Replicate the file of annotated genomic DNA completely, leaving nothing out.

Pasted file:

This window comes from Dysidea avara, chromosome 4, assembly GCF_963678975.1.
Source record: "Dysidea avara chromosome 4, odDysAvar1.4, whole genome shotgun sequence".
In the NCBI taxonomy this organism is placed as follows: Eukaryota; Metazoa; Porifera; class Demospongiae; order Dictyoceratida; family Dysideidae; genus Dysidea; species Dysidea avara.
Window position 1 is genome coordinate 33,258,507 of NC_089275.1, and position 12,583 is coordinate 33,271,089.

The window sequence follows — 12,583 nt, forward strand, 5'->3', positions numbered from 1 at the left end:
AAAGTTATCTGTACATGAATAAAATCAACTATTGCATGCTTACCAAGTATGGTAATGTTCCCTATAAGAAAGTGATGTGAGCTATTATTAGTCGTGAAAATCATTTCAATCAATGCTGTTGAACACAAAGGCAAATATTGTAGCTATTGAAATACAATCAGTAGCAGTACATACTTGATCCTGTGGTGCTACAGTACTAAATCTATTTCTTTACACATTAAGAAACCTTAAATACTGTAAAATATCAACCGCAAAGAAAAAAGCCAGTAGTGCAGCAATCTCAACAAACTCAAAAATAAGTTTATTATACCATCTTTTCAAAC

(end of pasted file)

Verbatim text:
This window comes from Dysidea avara, chromosome 4, assembly GCF_963678975.1.
Source record: "Dysidea avara chromosome 4, odDysAvar1.4, whole genome shotgun sequence".
In the NCBI taxonomy this organism is placed as follows: Eukaryota; Metazoa; Porifera; class Demospongiae; order Dictyoceratida; family Dysideidae; genus Dysidea; species Dysidea avara.
Window position 1 is genome coordinate 33,258,507 of NC_089275.1, and position 12,583 is coordinate 33,271,089.

The window sequence follows — 12,583 nt, forward strand, 5'->3', positions numbered from 1 at the left end:
AAAGTTATCTGTACATGAATAAAATCAACTATTGCATGCTTACCAAGTATGGTAATGTTCCCTATAAGAAAGTGATGTGAGCTATTATTAGTCGTGAAAATCATTTCAATCAATGCTGTTGAACACAAAGGCAAATATTGTAGCTATTGAAATACAATCAGTAGCAGTACATACTTGATCCTGTGGTGCTACAGTACTAAATCTATTTCTTTACACATTAAGAAACCTTAAATACTGTAAAATATCAACCGCAAAGAAAAAAGCCAGTAGTGCAGCAATCTCAACAAACTCAAAAATAAGTTTATTATACCATCTTTTCAAAC